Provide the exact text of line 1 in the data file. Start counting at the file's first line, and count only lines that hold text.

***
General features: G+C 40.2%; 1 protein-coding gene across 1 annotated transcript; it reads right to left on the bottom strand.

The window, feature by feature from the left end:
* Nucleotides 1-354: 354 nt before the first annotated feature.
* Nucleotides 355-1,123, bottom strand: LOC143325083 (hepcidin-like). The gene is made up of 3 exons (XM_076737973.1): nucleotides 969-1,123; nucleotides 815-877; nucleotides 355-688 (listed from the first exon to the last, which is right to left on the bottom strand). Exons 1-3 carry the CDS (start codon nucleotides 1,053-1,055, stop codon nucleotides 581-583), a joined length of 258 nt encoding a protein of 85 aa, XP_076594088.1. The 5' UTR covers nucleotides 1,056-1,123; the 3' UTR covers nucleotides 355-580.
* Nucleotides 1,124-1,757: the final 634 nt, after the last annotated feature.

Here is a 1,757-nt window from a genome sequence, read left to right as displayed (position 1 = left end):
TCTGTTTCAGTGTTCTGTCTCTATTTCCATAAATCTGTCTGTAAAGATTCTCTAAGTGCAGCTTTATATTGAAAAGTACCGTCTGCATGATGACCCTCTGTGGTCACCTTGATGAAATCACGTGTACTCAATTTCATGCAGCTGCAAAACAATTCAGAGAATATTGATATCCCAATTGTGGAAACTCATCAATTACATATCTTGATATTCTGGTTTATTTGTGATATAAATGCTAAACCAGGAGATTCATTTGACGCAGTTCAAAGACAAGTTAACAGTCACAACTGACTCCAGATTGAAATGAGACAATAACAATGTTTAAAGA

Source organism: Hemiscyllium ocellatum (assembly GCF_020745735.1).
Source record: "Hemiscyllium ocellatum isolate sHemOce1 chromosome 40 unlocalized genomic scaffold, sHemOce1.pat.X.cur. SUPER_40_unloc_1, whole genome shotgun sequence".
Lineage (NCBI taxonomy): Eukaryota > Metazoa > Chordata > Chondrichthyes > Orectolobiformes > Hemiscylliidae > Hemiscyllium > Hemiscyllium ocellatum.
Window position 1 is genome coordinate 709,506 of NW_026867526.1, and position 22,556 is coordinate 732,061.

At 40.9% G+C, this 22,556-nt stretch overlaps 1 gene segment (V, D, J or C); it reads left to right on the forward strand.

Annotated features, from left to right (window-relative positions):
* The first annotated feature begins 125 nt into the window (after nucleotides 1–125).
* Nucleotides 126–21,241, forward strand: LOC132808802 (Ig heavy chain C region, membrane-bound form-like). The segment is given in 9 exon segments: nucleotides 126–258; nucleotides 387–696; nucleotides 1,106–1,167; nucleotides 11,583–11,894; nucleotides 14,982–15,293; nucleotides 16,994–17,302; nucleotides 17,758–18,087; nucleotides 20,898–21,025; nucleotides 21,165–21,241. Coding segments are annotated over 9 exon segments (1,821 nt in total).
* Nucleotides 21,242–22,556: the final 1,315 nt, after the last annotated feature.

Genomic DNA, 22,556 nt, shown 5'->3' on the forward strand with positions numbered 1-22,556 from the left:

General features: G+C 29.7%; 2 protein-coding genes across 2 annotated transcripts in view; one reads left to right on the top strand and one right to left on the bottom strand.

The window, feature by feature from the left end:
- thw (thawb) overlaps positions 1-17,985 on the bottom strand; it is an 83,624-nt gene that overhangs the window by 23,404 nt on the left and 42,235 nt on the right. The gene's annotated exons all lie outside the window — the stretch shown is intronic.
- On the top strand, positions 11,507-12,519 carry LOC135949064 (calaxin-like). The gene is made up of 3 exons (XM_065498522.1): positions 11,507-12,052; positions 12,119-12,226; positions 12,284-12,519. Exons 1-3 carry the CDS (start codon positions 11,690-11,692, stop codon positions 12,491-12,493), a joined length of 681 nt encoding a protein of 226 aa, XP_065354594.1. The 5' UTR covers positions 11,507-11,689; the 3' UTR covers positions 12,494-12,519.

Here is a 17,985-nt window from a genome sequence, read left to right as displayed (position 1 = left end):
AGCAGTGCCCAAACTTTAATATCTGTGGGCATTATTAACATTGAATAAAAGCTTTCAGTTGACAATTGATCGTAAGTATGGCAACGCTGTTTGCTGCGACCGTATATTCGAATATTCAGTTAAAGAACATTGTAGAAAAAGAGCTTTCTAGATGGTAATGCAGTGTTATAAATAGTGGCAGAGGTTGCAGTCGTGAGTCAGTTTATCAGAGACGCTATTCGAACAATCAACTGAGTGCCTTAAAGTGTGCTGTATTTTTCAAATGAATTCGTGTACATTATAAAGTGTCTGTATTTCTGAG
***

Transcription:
General features: G+C 40.2%; 1 protein-coding gene across 1 annotated transcript; it reads right to left on the bottom strand.